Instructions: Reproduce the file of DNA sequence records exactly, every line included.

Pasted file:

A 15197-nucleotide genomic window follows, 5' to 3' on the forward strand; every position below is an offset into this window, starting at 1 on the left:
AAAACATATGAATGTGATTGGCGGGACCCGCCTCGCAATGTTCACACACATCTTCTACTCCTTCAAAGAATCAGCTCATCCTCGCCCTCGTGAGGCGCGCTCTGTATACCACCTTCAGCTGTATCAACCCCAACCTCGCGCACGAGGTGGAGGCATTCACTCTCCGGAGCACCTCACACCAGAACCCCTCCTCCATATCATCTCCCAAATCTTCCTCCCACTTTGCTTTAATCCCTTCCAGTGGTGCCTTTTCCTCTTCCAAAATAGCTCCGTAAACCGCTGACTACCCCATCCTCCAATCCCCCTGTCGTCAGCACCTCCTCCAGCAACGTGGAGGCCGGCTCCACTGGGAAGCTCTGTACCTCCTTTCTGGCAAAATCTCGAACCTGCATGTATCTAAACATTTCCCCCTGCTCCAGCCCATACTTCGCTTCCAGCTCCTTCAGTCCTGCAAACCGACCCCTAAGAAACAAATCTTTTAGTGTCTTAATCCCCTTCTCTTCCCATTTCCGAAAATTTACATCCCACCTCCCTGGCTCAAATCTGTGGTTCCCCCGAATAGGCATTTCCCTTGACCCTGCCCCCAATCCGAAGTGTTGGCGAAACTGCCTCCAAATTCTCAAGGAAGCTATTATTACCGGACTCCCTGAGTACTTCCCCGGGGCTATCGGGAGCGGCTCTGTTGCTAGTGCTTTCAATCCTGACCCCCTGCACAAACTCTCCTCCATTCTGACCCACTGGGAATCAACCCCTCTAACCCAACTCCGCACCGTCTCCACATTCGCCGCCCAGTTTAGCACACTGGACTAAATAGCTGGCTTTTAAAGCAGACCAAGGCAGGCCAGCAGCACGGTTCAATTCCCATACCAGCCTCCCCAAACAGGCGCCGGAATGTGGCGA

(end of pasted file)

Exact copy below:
A 15197-nucleotide genomic window follows, 5' to 3' on the forward strand; every position below is an offset into this window, starting at 1 on the left:
AAAACATATGAATGTGATTGGCGGGACCCGCCTCGCAATGTTCACACACATCTTCTACTCCTTCAAAGAATCAGCTCATCCTCGCCCTCGTGAGGCGCGCTCTGTATACCACCTTCAGCTGTATCAACCCCAACCTCGCGCACGAGGTGGAGGCATTCACTCTCCGGAGCACCTCACACCAGAACCCCTCCTCCATATCATCTCCCAAATCTTCCTCCCACTTTGCTTTAATCCCTTCCAGTGGTGCCTTTTCCTCTTCCAAAATAGCTCCGTAAACCGCTGACTACCCCATCCTCCAATCCCCCTGTCGTCAGCACCTCCTCCAGCAACGTGGAGGCCGGCTCCACTGGGAAGCTCTGTACCTCCTTTCTGGCAAAATCTCGAACCTGCATGTATCTAAACATTTCCCCCTGCTCCAGCCCATACTTCGCTTCCAGCTCCTTCAGTCCTGCAAACCGACCCCTAAGAAACAAATCTTTTAGTGTCTTAATCCCCTTCTCTTCCCATTTCCGAAAATTTACATCCCACCTCCCTGGCTCAAATCTGTGGTTCCCCCGAATAGGCATTTCCCTTGACCCTGCCCCCAATCCGAAGTGTTGGCGAAACTGCCTCCAAATTCTCAAGGAAGCTATTATTACCGGACTCCCTGAGTACTTCCCCGGGGCTATCGGGAGCGGCTCTGTTGCTAGTGCTTTCAATCCTGACCCCCTGCACAAACTCTCCTCCATTCTGACCCACTGGGAATCAACCCCTCTAACCCAACTCCGCACCGTCTCCACATTCGCCGCCCAGTTTAGCACACTGGACTAAATAGCTGGCTTTTAAAGCAGACCAAGGCAGGCCAGCAGCACGGTTCAATTCCCATACCAGCCTCCCCAAACAGGCGCCGGAATGTGGCGA